The restaurant is a bit pricey – there is a strong sense of being a captive market – but the menu has a wide variety of local and international dishes that should keep everyone happy over a long weekend. Breakfast is an extended period of shovelling down huge pancakes, fresh fruit and vast mugs of coffee. There is a real wood pizza oven and excellent Pad Thai. There’s a lot of local fish on the menu, and you should share (note: share) the seafood platter at least once. The oysters are picked daily from their own lake. The lamb, too, is their own, and comes in a rack, a roast a curry, or barbecued Mongolian-style. If you are new to Manila and want to experiment with local cuisine, it’s also a good place to try out some popular Filipino dishes.  And the staff here are really sweet and friendly – they even remembered us when we went back, which is always heart-warming.

A foot beyond the perimeter fence is the sea. I will never cease to be amazed at the lagoon-like appearance of these tropical oceans. Five hundred metres of knee-deep sandbank means there is barely the glimmer of a wave. Children and fishermen wade out to the drop-off through crystal clear seas. Three or four rafts with thatched roofs floated just off-shore. These are balsas: like nipa huts on a bamboo raft, complete with bamboo picnic tables and seats. We asked if we were allowed to go out on one with our Gin and Tonics, and were sent off with a smile, G&Ts in hand. We should have taken the bottle! Our captain advanced to the steps pulling the raft behind him. Once we were seated, he set off towards the horizon, eventually up to his chest in water, to anchor us at the edge of the drop-off just in time for the sunset…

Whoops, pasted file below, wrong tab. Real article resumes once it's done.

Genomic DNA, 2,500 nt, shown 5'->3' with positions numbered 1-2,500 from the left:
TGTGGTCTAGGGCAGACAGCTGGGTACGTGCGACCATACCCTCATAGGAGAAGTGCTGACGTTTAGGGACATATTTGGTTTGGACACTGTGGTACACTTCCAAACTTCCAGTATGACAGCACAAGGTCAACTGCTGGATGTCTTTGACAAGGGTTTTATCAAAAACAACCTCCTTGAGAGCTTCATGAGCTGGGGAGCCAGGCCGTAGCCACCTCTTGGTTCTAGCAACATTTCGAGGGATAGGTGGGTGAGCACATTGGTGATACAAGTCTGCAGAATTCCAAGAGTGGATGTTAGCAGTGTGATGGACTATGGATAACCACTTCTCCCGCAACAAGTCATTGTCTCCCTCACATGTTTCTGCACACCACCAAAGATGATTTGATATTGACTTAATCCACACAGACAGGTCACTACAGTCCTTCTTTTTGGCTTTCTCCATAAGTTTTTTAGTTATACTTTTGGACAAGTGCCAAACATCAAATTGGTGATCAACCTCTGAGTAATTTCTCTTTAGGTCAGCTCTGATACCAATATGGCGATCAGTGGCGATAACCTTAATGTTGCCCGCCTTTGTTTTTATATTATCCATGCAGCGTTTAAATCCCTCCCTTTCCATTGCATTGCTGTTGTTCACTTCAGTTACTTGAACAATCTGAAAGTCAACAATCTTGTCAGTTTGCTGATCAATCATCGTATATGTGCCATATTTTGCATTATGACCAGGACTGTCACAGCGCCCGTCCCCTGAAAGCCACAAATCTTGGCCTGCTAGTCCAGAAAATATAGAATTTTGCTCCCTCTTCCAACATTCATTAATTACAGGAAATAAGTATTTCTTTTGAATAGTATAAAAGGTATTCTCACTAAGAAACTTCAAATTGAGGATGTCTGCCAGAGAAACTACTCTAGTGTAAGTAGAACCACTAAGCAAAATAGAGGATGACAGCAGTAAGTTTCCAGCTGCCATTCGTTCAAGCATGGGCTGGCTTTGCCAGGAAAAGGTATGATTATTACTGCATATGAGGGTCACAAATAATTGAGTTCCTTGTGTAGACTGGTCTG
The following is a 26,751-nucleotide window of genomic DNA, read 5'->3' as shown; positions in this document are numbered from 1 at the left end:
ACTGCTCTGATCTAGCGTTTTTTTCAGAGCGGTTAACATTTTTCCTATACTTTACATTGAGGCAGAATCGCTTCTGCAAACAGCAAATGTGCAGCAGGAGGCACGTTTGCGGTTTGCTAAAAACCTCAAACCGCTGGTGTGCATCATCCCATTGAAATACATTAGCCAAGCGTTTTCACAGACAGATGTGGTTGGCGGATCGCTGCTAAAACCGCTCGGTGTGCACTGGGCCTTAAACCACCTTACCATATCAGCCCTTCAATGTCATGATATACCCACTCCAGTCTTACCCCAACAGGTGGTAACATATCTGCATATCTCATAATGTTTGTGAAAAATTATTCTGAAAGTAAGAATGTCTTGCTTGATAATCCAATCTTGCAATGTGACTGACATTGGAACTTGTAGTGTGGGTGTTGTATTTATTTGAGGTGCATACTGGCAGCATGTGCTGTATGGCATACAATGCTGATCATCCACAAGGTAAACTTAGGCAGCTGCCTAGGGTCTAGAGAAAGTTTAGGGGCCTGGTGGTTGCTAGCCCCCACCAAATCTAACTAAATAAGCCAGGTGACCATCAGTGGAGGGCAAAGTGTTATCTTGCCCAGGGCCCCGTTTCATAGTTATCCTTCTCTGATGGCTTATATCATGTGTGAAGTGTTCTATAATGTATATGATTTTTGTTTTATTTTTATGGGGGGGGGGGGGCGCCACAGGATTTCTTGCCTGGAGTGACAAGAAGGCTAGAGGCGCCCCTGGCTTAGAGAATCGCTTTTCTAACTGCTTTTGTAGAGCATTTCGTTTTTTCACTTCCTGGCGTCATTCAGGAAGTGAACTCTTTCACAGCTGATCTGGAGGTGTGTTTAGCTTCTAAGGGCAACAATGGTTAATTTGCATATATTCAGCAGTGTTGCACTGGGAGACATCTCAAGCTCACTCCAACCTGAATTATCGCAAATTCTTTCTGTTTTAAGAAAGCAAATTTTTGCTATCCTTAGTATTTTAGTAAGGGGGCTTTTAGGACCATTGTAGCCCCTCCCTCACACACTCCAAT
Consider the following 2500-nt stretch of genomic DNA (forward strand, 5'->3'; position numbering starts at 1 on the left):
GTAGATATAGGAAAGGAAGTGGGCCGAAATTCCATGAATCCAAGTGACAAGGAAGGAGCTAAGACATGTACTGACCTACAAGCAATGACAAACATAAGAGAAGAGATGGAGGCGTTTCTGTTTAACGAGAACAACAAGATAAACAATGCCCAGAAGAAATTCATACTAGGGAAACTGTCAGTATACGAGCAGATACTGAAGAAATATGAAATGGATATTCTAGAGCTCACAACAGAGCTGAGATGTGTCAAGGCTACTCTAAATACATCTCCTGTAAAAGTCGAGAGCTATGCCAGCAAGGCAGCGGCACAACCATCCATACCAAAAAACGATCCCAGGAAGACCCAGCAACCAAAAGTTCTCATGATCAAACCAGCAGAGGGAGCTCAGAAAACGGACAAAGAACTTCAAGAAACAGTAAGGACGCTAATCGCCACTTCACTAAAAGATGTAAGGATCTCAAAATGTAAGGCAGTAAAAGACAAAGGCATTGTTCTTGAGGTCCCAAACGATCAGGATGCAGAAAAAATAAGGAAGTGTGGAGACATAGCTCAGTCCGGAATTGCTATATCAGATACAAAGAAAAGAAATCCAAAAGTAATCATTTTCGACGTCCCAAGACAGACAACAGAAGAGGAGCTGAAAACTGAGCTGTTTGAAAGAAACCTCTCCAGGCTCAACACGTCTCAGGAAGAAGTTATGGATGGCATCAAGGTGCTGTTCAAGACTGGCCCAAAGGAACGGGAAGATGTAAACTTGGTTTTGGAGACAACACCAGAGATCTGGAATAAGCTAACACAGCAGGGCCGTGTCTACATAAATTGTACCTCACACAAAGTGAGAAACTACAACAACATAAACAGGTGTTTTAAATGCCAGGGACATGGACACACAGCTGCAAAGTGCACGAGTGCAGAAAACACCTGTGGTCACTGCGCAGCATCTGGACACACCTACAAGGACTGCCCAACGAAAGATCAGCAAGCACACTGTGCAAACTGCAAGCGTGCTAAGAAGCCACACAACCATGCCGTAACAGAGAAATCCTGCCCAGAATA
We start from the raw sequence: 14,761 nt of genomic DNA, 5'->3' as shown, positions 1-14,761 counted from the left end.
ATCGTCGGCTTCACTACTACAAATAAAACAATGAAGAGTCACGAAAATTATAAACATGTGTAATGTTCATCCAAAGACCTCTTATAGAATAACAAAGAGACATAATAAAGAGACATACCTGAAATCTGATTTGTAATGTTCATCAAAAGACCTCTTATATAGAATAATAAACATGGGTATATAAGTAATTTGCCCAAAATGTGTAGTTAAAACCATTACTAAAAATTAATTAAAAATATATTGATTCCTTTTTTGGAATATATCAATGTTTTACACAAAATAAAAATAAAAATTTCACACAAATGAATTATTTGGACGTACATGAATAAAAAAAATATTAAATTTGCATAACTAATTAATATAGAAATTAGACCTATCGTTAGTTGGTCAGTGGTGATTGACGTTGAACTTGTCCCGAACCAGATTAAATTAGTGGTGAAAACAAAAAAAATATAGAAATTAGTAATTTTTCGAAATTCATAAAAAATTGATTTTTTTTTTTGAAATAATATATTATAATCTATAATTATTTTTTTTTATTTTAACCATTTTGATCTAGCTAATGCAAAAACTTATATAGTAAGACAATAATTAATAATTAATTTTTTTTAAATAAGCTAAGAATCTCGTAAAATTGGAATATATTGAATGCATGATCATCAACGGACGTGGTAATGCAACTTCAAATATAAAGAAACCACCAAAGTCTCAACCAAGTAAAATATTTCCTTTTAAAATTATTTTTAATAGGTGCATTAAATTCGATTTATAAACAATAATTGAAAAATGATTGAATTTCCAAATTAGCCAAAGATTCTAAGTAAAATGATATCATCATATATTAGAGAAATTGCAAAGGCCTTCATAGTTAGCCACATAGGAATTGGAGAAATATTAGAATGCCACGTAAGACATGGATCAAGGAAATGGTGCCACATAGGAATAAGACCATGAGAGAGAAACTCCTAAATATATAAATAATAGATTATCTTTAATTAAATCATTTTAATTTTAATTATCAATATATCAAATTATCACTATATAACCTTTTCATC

We have yet to test out all the facilities at Lago de Oro – we were too busy unwinding by the pool to avail ourselves of the options to water ski, snorkel, or fish. For the energetically inclined, however, there are all these options and more: a basketball hoop and volleyball net, boat rentals, a nearby golf course, billiards, darts and table tennis – the last three particularly useful if you find yourself in the midst of a tropical storm in July, and you forgot the Scrabble!

Recently we took on one such storm, and watched it battering at the coast all afternoon and on through the night. Despite the broad sandbank, waves pounded against the sea wall and leapt the fence. I watched the palm trees touch their toes and feared we would find ourselves in Vietnam for breakfast, but my husband rolled over and growled something about the resort withstanding several wet seasons already, he supposed it could endure one more. By merienda it was a great story to post on Facebook: ‘Surviving our First Typhoon.’ Well, they had promised us breath-taking moments and non-stop excitement from morning to night… and they delivered! Unfortunately, the storm also delivered a lot of debris onto the beach, so it didn’t look as attractive as it had earlier in the year.

Beyond the resort – if you have the energy – are some local tourist sights I have researched but am yet to visit, such as the Submarine Garden, a reef of living coral at Lobo, so don’t forget your snorkel and flippers. Mount Maculot is an anthill of tunnels built by the Japanese, their last bastion in the region, and literally off the beaten track, ten kilometres from San Juan, are the Mainit Hot Springs. The region also abounds in waterfalls: Lingga Falls have a thirty foot drop and a swimming pool beneath; Ilijan Falls resemble the flight of steps at the front of the Peninsula Hotel on Makati Avenue, carved into the mountainside by the water flowing from a spring at the top, and there are apparently some smaller Bulalacoa Falls near Lipa City.

But I will have to tell you about them next time, as I have an appointment with a Gin and Tonic on a banca half way to China…

* Apologies for the photos, which I have borrowed from the website, but I forgot to take my camera!